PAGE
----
Reviewing The Coach House by Florence Osmund is difficult without giving away any spoilers. The book offers many parallel story lines, and it is hard to determine at what point a reviewer should stop revealing what comes next. The first out of two books in a series, I would definitely not call this ‘chick-lit’ as some reviewers have.
The story of The Coach House starts in the late 1940s in a post War America busy with reconstruction. Marie Costa has had a tough deal in life. Born to a single mother, she is orphaned at 16, but goes on to college thanks to a secret benefactor. After a degree in a design from a New York School, she is back in her native Chicago working for Marshall Fields. Richard Marchetti is a salesman who falls in love with Marie at first sight. After a whirlwind romance, both get married and move into a new house.
Marie is happy for a while, working hard at her job, going up the corporate ladder, coming home to a loving husband. Gradually, she starts noticing his odd behavior. Lying comes too easily to Richard, and it becomes evident that he is involved in some shady deals. Marie makes a difficult decision to walk away from a doomed relationship. Her elaborate escape plans go awry and she has to flee for her life. Eventually, she lands up in a small town in the interior, and begins a new life.
Will Marie be able to rebuild her life? Does her husband catch up with her? These are questions that will gradually be answered, but these are not the end of the story.
Marie is described as ‘olive skinned’. Frankly, I have never really understood what this means. Does this mean black, or beige or green? Based on an odd comment from a shopper, Marie begins to suspect that she may be multi racial, but is not sure what it really means to her. Marie is very young at 22 when she flees her marriage. We realize that she has strength of character, and is also very smart. The plot is fast paced, and we come across many surprises. I am not sure of the significance of Richard’s family, or if they added in any way to the plot. Another thing that struck me was an abrupt segue – Marie is suspicious and worried about Richard’s lying, and we read about that for a few pages. Then suddenly the reader finds that Marie knows what he is up to.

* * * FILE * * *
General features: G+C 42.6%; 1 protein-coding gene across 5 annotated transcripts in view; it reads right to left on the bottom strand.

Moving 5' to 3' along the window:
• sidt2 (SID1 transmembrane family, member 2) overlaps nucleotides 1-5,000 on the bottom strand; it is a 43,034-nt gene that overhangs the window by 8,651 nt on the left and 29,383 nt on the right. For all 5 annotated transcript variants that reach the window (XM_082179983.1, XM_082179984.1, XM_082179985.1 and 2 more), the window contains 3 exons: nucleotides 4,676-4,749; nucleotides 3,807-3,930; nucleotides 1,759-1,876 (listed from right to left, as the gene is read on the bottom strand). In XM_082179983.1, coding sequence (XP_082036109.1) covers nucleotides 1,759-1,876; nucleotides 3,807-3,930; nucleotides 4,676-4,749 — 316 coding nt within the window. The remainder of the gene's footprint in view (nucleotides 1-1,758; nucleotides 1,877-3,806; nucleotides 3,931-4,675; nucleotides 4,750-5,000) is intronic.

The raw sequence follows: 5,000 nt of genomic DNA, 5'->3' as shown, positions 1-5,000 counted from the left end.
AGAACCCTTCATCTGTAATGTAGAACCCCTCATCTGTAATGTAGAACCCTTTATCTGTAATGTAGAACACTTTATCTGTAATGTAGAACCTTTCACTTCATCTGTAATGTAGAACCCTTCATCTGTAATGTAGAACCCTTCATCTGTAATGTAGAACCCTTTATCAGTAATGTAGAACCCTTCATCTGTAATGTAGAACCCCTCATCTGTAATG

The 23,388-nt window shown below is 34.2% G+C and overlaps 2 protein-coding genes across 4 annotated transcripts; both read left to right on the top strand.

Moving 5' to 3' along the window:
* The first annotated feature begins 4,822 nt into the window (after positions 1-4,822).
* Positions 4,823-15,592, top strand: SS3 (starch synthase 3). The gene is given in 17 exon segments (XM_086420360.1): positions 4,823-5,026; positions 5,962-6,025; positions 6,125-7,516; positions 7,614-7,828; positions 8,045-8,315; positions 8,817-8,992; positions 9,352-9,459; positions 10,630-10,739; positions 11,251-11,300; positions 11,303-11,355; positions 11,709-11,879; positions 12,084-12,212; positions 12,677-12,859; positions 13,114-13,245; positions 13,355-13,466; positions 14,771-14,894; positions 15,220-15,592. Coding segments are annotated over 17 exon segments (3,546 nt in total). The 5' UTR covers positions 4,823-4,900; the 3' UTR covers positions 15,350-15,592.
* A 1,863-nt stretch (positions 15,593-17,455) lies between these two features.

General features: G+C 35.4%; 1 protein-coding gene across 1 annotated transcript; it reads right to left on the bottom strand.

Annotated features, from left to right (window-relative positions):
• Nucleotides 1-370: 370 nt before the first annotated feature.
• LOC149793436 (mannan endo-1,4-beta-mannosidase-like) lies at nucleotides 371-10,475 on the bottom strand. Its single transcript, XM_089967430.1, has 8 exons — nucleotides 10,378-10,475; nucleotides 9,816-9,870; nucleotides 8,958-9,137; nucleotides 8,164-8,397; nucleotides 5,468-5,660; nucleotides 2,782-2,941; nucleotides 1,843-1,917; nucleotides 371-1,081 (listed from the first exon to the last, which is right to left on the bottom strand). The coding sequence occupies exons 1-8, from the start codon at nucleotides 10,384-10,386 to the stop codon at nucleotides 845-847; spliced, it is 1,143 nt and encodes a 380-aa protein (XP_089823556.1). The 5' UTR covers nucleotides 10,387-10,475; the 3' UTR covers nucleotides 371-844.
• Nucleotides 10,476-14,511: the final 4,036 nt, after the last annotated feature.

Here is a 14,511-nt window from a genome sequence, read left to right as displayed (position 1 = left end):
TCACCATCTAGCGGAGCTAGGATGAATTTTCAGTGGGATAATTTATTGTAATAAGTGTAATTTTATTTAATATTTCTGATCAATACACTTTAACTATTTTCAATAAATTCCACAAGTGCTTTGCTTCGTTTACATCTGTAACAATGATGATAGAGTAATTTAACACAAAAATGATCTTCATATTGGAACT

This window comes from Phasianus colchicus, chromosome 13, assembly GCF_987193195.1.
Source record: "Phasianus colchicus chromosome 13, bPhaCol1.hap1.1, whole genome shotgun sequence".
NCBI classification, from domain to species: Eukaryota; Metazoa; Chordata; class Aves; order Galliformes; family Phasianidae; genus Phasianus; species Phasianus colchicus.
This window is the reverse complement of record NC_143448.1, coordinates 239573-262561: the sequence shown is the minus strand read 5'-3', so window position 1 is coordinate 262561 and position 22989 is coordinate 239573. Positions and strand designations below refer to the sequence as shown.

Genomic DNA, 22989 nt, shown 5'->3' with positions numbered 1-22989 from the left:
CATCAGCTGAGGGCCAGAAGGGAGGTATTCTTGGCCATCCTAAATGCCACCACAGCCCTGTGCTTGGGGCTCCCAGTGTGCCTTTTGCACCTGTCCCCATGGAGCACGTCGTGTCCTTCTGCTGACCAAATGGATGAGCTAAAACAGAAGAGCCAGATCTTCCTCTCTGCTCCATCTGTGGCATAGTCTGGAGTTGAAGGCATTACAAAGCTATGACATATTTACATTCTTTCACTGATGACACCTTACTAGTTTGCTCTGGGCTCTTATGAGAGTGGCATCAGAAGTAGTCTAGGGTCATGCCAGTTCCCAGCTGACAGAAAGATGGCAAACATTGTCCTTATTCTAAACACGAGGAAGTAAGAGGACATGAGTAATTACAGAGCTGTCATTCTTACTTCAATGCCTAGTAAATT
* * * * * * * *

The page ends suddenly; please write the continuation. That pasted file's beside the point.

While reading the book, it is difficult to understand which issue is most important to the author. Is this the story of a lonely girl who makes it on her own, or the story of an abused wife who asserts her independence, or the story of how she goes about finding a missing parent? I guess the point is made toward the end, and the second book in the series, ‘Daughters’, will pick up at that point.
Overall, I fully recommend The Coach House. It is a commendable piece of work for sure.